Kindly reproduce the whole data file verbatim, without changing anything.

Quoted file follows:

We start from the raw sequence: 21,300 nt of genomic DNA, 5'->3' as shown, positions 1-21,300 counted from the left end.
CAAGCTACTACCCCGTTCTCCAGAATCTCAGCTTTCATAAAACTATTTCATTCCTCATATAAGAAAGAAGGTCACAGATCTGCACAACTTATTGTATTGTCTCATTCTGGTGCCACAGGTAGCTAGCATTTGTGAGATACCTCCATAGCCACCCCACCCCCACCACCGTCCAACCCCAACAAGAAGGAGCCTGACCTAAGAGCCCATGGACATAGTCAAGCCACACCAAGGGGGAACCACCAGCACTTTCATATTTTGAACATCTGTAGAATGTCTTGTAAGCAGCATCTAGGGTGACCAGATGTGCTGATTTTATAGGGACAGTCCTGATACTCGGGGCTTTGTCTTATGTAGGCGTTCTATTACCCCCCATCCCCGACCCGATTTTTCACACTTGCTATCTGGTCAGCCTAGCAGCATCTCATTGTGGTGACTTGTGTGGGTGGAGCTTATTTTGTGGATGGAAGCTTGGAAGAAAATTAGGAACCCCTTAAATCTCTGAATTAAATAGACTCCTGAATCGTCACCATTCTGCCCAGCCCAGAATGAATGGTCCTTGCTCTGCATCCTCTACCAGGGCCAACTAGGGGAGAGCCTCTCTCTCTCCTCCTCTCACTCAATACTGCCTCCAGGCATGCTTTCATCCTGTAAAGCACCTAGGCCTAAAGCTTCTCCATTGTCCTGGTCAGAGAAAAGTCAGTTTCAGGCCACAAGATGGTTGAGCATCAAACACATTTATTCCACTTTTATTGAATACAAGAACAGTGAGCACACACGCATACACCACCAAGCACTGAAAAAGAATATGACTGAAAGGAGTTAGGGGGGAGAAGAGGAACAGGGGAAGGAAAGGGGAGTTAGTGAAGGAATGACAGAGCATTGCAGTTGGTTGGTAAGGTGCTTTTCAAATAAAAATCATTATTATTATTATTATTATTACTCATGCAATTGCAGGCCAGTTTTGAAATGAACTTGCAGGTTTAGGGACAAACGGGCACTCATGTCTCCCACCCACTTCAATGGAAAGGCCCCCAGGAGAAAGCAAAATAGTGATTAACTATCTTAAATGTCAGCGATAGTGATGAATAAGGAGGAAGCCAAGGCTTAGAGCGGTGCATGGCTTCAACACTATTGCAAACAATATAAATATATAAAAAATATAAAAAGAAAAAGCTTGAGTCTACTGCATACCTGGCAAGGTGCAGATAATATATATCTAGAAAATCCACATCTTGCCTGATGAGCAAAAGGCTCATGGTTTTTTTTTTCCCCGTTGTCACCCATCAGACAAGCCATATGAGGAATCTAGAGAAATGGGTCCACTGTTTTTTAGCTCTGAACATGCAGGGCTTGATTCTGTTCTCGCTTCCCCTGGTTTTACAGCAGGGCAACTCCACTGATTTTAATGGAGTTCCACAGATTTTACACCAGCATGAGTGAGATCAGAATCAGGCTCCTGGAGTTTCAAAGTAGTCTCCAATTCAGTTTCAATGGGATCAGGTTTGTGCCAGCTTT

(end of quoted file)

We start from the raw sequence: 21,300 nt of genomic DNA, 5'->3' as shown, positions 1-21,300 counted from the left end.
CAAGCTACTACCCCGTTCTCCAGAATCTCAGCTTTCATAAAACTATTTCATTCCTCATATAAGAAAGAAGGTCACAGATCTGCACAACTTATTGTATTGTCTCATTCTGGTGCCACAGGTAGCTAGCATTTGTGAGATACCTCCATAGCCACCCCACCCCCACCACCGTCCAACCCCAACAAGAAGGAGCCTGACCTAAGAGCCCATGGACATAGTCAAGCCACACCAAGGGGGAACCACCAGCACTTTCATATTTTGAACATCTGTAGAATGTCTTGTAAGCAGCATCTAGGGTGACCAGATGTGCTGATTTTATAGGGACAGTCCTGATACTCGGGGCTTTGTCTTATGTAGGCGTTCTATTACCCCCCATCCCCGACCCGATTTTTCACACTTGCTATCTGGTCAGCCTAGCAGCATCTCATTGTGGTGACTTGTGTGGGTGGAGCTTATTTTGTGGATGGAAGCTTGGAAGAAAATTAGGAACCCCTTAAATCTCTGAATTAAATAGACTCCTGAATCGTCACCATTCTGCCCAGCCCAGAATGAATGGTCCTTGCTCTGCATCCTCTACCAGGGCCAACTAGGGGAGAGCCTCTCTCTCTCCTCCTCTCACTCAATACTGCCTCCAGGCATGCTTTCATCCTGTAAAGCACCTAGGCCTAAAGCTTCTCCATTGTCCTGGTCAGAGAAAAGTCAGTTTCAGGCCACAAGATGGTTGAGCATCAAACACATTTATTCCACTTTTATTGAATACAAGAACAGTGAGCACACACGCATACACCACCAAGCACTGAAAAAGAATATGACTGAAAGGAGTTAGGGGGGAGAAGAGGAACAGGGGAAGGAAAGGGGAGTTAGTGAAGGAATGACAGAGCATTGCAGTTGGTTGGTAAGGTGCTTTTCAAATAAAAATCATTATTATTATTATTATTATTACTCATGCAATTGCAGGCCAGTTTTGAAATGAACTTGCAGGTTTAGGGACAAACGGGCACTCATGTCTCCCACCCACTTCAATGGAAAGGCCCCCAGGAGAAAGCAAAATAGTGATTAACTATCTTAAATGTCAGCGATAGTGATGAATAAGGAGGAAGCCAAGGCTTAGAGCGGTGCATGGCTTCAACACTATTGCAAACAATATAAATATATAAAAAATATAAAAAGAAAAAGCTTGAGTCTACTGCATACCTGGCAAGGTGCAGATAATATATATCTAGAAAATCCACATCTTGCCTGATGAGCAAAAGGCTCATGGTTTTTTTTTTCCCCGTTGTCACCCATCAGACAAGCCATATGAGGAATCTAGAGAAATGGGTCCACTGTTTTTTAGCTCTGAACATGCAGGGCTTGATTCTGTTCTCGCTTCCCCTGGTTTTACAGCAGGGCAACTCCACTGATTTTAATGGAGTTCCACAGATTTTACACCAGCATGAGTGAGATCAGAATCAGGCTCCTGGAGTTTCAAAGTAGTCTCCAATTCAGTTTCAATGGGATCAGGTTTGTGCCAGCTTT